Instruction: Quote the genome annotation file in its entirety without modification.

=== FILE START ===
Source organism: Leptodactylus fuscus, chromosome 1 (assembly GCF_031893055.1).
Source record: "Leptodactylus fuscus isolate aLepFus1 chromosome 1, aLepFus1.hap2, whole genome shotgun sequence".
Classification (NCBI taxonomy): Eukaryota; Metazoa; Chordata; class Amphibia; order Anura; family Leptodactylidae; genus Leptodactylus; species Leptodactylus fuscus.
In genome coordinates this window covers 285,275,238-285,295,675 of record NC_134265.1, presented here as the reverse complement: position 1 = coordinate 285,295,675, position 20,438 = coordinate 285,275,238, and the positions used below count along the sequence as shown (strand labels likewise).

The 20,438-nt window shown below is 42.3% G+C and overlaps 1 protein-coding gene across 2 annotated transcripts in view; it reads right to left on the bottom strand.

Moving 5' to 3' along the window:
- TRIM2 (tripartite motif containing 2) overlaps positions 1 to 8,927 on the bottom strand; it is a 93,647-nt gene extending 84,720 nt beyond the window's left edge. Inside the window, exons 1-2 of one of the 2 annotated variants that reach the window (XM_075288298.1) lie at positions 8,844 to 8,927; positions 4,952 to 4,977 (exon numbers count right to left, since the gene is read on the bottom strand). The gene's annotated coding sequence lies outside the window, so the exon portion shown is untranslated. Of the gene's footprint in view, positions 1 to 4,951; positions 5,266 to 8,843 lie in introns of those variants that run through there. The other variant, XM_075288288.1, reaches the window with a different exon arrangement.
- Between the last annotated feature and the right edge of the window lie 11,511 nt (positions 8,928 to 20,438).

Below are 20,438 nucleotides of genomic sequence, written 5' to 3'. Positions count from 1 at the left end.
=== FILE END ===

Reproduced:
Source organism: Leptodactylus fuscus, chromosome 1 (assembly GCF_031893055.1).
Source record: "Leptodactylus fuscus isolate aLepFus1 chromosome 1, aLepFus1.hap2, whole genome shotgun sequence".
Classification (NCBI taxonomy): Eukaryota; Metazoa; Chordata; class Amphibia; order Anura; family Leptodactylidae; genus Leptodactylus; species Leptodactylus fuscus.
In genome coordinates this window covers 285,275,238-285,295,675 of record NC_134265.1, presented here as the reverse complement: position 1 = coordinate 285,295,675, position 20,438 = coordinate 285,275,238, and the positions used below count along the sequence as shown (strand labels likewise).

The 20,438-nt window shown below is 42.3% G+C and overlaps 1 protein-coding gene across 2 annotated transcripts in view; it reads right to left on the bottom strand.

Moving 5' to 3' along the window:
- TRIM2 (tripartite motif containing 2) overlaps positions 1 to 8,927 on the bottom strand; it is a 93,647-nt gene extending 84,720 nt beyond the window's left edge. Inside the window, exons 1-2 of one of the 2 annotated variants that reach the window (XM_075288298.1) lie at positions 8,844 to 8,927; positions 4,952 to 4,977 (exon numbers count right to left, since the gene is read on the bottom strand). The gene's annotated coding sequence lies outside the window, so the exon portion shown is untranslated. Of the gene's footprint in view, positions 1 to 4,951; positions 5,266 to 8,843 lie in introns of those variants that run through there. The other variant, XM_075288288.1, reaches the window with a different exon arrangement.
- Between the last annotated feature and the right edge of the window lie 11,511 nt (positions 8,928 to 20,438).

Below are 20,438 nucleotides of genomic sequence, written 5' to 3'. Positions count from 1 at the left end.